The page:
We also identified a rare duplication of CDKN2B/CDKN2B-AS1 in a POAG case. Variants in this genomic region have been associated with POAG, especially with normal-tension glaucoma and advanced glaucoma.16,17,20,50,63 Elevated levels of CDKN2B-AS164 suppress the expression of cell cycle regulators CDKN2A and CDKN2B. Thus, duplication of CDKN2B-AS1 intronic region might increase risk of POAG by elevating gene expression to suppress the expression of CDKN2A and CDKN2B. Of course the actual mechanism remains unknown at this time. Recently, two groups reported that SIX6 is the gene associated with POAG in the SIX1/SIX6 genomic region.38,65 We identified a heterozygous deletion in the SIX6 region. The homozygous loss of SIX6 function in human patients, including homozygous deletion of a large genomic region containing SIX6 gene, has been reported to be associated with variable degrees of retinal hypoplasia, absence of the optic chiasm and optic nerve, and bilateral anophthalmia.6668 However, the individual we have identified with a heterozygous deletion in SIX6 has a much less severe phenotype. It has been proposed that the level of SIX6 expression is associated with POAG although the exact mechanism remains unknown.38,65 Deletions of the GALC genomic region also have been associated with POAG risk.31 In this study we identified more GALC deletions in cases compared to controls. Although the distribution of deletions between cases and controls was not significantly different, it provides further support on the potential contribution of this gene to POAG.4 Variants in ATOH7 have been associated with optic disc size and vertical cup-to-disc ratio14,69,70 as well as POAG.16,25,71 The ATOH7 knockout mouse lacks retinal ganglion cells and optic nerves.72 Deletion of a remote enhancer of ATOH7 disrupts retinal neurogenesis and causes nonsyndromic congenital retinal nonattachment.73 Homozygous ATOH7 mutations were reported in patients with global eye developmental defects, including microphthalmia.74 The POAG case with a heterozygous deletion of ATOH7 represents an intermediate phenotype, suggesting the dosage effect of ATOH7. This is the first report of ATOH7 deletion in a POAG patient.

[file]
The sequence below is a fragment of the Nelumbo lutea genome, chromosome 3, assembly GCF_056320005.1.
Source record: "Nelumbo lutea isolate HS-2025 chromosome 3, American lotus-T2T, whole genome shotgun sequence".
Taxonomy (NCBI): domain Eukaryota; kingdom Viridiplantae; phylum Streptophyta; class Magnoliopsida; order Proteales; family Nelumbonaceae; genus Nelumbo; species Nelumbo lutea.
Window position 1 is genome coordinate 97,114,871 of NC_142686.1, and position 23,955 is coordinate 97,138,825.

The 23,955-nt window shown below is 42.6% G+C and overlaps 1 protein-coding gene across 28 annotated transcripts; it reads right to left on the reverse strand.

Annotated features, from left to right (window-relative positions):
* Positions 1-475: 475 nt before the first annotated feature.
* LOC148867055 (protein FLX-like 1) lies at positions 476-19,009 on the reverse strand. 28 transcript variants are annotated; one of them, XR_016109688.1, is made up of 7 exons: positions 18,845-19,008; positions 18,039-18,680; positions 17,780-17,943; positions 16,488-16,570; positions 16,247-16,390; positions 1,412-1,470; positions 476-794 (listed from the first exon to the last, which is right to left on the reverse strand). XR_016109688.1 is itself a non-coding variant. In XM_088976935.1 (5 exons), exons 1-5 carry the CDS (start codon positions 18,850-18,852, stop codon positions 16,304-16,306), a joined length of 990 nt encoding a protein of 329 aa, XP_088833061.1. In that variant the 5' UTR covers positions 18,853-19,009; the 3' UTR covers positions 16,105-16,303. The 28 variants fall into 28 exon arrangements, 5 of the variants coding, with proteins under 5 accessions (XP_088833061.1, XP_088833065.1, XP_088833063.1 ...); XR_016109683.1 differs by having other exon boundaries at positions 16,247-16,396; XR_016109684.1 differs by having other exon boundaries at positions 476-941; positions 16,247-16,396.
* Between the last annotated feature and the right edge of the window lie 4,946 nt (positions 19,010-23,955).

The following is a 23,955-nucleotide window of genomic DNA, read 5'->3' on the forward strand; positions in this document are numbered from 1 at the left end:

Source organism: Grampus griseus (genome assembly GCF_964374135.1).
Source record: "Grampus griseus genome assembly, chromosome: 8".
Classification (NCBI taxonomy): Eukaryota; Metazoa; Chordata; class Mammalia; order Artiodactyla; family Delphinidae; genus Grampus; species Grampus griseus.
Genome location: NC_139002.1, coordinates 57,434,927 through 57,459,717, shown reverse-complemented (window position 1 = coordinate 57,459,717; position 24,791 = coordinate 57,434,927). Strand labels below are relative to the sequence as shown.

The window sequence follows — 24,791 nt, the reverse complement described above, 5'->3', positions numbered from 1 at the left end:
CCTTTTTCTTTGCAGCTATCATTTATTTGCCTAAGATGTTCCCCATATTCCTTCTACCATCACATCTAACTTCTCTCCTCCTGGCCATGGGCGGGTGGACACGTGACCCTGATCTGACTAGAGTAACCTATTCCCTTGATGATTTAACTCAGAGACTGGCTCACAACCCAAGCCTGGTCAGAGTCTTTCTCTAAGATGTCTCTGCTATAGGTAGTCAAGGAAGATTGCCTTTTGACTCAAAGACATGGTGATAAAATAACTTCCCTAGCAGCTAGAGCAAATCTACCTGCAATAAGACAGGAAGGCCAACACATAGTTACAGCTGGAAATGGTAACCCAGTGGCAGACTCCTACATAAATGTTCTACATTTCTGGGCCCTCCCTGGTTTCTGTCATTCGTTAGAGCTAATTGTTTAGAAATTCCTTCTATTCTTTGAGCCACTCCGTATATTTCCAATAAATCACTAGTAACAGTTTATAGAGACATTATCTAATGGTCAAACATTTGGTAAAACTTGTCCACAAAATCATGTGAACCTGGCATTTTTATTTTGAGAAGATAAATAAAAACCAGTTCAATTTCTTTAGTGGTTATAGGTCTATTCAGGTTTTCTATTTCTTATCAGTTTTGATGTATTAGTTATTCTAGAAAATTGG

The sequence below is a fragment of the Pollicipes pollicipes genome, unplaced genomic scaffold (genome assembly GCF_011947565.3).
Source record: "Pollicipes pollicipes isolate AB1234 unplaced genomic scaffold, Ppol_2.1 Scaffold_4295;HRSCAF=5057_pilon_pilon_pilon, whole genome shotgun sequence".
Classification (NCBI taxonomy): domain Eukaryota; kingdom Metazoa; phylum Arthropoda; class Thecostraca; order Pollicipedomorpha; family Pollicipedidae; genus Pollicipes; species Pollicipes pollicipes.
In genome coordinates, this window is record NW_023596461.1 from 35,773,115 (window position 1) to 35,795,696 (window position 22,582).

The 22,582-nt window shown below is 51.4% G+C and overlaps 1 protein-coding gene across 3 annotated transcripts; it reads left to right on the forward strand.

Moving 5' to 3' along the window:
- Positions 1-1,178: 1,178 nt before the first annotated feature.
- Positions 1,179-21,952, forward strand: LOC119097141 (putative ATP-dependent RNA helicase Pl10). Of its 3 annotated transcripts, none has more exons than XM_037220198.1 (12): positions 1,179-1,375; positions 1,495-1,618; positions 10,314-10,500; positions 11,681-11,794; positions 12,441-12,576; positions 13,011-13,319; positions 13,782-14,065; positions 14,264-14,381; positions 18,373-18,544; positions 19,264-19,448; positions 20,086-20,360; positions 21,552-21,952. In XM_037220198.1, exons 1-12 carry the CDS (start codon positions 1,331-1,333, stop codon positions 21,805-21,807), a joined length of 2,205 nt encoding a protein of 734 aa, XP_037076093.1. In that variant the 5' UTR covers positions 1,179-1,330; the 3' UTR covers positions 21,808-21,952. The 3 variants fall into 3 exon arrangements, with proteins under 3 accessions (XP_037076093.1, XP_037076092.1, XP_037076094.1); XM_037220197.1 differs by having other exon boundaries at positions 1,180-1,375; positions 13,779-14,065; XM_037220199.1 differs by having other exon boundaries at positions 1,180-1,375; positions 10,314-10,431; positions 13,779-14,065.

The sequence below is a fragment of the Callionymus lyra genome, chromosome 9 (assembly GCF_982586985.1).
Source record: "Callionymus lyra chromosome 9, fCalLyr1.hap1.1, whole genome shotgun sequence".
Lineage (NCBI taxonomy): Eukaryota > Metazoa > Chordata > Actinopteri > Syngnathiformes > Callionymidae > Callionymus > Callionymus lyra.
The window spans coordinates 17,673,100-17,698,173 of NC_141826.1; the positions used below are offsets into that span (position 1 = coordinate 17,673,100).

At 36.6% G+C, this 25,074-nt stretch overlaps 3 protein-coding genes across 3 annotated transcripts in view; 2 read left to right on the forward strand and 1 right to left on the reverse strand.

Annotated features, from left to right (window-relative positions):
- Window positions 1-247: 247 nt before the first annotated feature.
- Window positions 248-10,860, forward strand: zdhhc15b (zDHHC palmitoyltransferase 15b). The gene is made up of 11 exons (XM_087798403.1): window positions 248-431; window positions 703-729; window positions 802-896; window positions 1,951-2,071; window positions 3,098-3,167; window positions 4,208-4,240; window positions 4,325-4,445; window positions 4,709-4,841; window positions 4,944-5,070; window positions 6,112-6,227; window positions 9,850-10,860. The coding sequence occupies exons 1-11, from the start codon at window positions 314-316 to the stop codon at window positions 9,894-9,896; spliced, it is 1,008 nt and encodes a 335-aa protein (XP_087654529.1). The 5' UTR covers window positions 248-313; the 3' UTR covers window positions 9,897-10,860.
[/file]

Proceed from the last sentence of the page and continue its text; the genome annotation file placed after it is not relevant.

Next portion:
We acknowledge that this study had several limitations. First, the detection of CNVs in our samples was based on an Illumina SNP-genotyping array and computational algorithm. Even though this array was designed with the ability to detect CNVs, there are nonetheless limitations to the number of SNP/CNV probes and their ability to detect CNVs. Second, our study focused on genes and loci that have a known or suspected association with POAG and, as such, does not provide information on novel associations, which would have been unlikely due to the uncommon occurrence of CNVs in general. Due to the small number of CNVs in cases and controls, the statistically significant association could not be demonstrated. The frequency of these CNVs in these known glaucoma genes have not yet been reported. This study was designed to lend support to known genes and examine the potential role of gene dosage mechanisms in POAG. Recently, three new studies identified several new genes associated with POAG.26,27,29 However, these results were not available in time to be included in our analysis. Third, these CNVs have not been confirmed by other technologies, such as comparative genomic hybridization array or probe-based real time PCR. Fourth, in this set of unrelated cases and controls, we are not able to demonstrate that interesting CNVs associated with POAG exhibited familial segregation. 
In summary, we reported the analysis of DNA copy number variants of known glaucoma-associated genes in two large POAG case-control sets—NEIGHBOR and GLAUGEN. We identified DNA duplications or deletions in the CDKN2B-AS1, TMCO1, SIX1/SIX6, GAS7, ATOH7, TBK1, and GALC genomic regions in POAG cases. These data suggested that rare CNVs in known glaucoma-associated genes may contribute to POAG pathogenesis potentially through gene dosage effects, and merit further analysis and functional evaluation. 
Acknowledgments